The African Hydrogen Partnership was described as representing the entire African continent in taking up the opportunity to leverage off green hydrogen development.
Irena has launched a $1-billion fund for green hydrogen development.
Hydrogen Europe is the 320-member European association dealing with hydrogen technologies.
Iresen is a research institute created in 2011 by Morocco’s Ministry of Energy, Mining, Water and Environment, with the participation of several key players of the energy sector in Morocco.
Cranmore recently published a country ranking for the green hydrogen economies investability criteria, which highlighted Europe as being a key green energy leader.
Hydroma has been engaging with Canadian and South African mining companies that are decarbonising.
Chatzimarkakis emphasised hydrogen’s role as an enabler for circular processes and strong cooperation was needed on the circular elements of an economy that green hydrogen enabled, he said.
“Linear is the past. Here, we take renewable energy and we turn it into a dispatchable energy factor – that’s new and that’s the way it differs from electricity. Hydrogen is dispatchable and in the best case we will have pipelines and there are existing pipelines between the African continent, especially from Tunisia via Italy and from Morroco via Spain,” said Chatzimarkakis.
“There are new pipeline projects to be built from Egypt to Cyprus, Greece and Italy and this is super important that here we can use basically existing infrastructure that needs to be repurposed,” he said.
The African Hydrogen Partnership supported the build-up of 40 GW electrolyser capacity in Europe and another 40 GW electrolyser capacity in the north of Africa.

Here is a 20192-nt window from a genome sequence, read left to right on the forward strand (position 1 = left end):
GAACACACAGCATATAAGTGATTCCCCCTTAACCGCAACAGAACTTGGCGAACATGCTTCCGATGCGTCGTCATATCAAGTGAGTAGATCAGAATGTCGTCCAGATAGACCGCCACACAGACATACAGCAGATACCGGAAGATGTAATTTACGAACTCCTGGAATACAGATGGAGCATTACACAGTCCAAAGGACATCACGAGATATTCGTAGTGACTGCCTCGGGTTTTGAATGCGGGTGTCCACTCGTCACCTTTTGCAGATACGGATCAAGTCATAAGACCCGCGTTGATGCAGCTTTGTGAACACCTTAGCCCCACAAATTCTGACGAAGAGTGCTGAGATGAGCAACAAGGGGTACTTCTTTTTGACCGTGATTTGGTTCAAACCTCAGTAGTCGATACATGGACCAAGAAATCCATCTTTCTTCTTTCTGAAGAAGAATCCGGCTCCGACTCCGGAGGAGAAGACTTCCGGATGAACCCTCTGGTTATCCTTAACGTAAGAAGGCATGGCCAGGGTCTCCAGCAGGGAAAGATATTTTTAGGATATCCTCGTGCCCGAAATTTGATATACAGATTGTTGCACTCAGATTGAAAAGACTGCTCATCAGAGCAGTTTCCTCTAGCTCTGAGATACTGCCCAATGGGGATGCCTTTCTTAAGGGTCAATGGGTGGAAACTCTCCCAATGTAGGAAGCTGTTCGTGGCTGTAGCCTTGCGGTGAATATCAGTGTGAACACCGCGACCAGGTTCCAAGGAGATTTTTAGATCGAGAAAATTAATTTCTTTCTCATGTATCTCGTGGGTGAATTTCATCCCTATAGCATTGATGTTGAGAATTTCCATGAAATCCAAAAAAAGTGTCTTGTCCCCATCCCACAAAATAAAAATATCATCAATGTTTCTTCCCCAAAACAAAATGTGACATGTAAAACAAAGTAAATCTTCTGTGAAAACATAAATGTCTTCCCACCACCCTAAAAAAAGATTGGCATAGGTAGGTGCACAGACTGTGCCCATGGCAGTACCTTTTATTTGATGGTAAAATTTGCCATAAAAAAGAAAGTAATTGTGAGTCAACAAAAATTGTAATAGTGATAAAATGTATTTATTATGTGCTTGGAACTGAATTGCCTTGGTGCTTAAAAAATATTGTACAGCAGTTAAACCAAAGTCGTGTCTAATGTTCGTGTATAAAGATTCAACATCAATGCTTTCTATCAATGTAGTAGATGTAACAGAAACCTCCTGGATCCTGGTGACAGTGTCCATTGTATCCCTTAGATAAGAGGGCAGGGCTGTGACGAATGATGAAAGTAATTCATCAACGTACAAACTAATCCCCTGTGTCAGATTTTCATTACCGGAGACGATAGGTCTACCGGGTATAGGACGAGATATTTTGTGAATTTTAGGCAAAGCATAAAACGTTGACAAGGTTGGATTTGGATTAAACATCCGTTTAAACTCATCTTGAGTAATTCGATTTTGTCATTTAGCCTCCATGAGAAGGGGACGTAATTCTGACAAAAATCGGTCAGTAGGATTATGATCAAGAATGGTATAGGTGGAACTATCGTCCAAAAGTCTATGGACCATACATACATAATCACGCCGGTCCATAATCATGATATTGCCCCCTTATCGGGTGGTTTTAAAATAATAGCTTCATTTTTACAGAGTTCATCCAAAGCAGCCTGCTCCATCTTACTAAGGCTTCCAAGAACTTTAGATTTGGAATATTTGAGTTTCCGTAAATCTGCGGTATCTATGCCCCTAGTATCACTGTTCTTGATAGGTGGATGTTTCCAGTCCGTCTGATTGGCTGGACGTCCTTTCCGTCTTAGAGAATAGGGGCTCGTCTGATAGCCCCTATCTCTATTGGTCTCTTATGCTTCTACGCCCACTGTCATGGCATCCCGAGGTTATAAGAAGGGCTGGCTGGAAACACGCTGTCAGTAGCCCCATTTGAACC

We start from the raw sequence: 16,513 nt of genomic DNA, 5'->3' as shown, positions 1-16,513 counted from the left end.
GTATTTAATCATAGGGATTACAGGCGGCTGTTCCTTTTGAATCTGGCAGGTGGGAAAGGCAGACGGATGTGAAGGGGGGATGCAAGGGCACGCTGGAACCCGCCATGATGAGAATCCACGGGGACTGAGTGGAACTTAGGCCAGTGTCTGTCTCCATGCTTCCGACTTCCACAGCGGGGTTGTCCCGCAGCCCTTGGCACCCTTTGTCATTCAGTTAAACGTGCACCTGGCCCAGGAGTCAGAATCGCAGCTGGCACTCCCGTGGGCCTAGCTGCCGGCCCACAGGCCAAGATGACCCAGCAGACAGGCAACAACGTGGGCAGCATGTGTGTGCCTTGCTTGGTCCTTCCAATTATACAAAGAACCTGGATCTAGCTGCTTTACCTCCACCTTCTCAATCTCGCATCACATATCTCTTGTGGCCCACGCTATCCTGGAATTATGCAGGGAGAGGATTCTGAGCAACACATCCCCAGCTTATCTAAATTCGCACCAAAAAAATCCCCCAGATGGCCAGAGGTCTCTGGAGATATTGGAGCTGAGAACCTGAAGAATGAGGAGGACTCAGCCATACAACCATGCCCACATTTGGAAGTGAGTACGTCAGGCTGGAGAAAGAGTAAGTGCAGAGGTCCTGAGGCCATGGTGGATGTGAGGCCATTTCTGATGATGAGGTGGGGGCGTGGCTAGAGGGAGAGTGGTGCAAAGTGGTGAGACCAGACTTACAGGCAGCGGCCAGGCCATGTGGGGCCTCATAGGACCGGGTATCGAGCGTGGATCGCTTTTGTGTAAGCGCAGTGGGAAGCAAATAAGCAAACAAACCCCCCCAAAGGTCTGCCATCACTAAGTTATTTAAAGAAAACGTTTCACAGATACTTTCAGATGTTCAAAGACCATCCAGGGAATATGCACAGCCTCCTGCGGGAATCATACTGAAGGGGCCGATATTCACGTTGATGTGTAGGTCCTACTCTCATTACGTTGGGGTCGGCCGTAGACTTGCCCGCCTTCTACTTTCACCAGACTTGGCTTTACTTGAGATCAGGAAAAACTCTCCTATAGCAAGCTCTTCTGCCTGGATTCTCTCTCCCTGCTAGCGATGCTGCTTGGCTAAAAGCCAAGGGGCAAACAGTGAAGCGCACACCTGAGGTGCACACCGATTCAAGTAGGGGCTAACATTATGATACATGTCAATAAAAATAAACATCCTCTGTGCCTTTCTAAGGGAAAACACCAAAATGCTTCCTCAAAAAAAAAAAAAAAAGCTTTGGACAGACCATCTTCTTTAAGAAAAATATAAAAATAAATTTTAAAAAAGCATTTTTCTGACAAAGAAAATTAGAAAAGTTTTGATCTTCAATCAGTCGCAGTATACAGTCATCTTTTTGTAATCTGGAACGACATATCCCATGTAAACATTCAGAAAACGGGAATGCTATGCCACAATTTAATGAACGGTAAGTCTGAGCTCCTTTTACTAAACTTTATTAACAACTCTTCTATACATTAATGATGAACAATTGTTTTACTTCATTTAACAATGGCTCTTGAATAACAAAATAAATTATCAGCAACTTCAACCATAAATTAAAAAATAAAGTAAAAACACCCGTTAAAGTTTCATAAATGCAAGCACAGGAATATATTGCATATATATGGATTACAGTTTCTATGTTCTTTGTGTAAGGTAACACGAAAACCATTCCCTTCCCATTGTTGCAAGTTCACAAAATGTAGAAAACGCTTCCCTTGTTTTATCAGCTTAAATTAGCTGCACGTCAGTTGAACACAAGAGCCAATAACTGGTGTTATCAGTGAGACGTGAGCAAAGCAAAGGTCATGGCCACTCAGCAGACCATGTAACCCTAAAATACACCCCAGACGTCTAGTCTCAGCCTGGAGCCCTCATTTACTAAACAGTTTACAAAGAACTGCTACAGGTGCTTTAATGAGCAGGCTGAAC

“No mistakes of the past will be repeated. We’ll go from a linear to a circular economy,” Chatzimarkakis added.
One of the key aspects of the attraction of hydrogen is that it is easier to store than electricity.
Macun described Africa as benefitting from a very strong geostrategic position relative to Europe.
Uwuijaren said Africa’s major challenges, the lack of technology and finance, could be met by the creation of strong alliances with global green hydrogen partners.
Badr said entry into green hydrogen had to begin with strategic plans that could be underpinned by financial support.
“There is a huge demand for green hydrogen, but the supply side from Africa needs to be very much boosted,” said Badr.
Rachidi said the use of green hydrogen was all about the need for zero emissions and carbon neutrality.
“We really see this as a historic moment and an opportunity to build a new win-win history and this is why we are trying to prepare the ground in Morocco,” Rachidi said.
Diallo said he was in negotiation with various mines to revert to the use of hydrogen-fuelled equipment and generation sets in their operations to reduce carbon emissions. In introducing hydrogen, there was significant potential to increase local content and generate decentralised electrical electricity.
With the ink hardly dry on last week’s mandate from the twenty-sixth session of the Conference of the Parties (COP26) in Glasgow, references are already being made to COP27, which is scheduled to take place in Egypt from 7-18 November 2022, and COP28, which is scheduled to take place in the United Arab Emirates from 6-17 November 2023.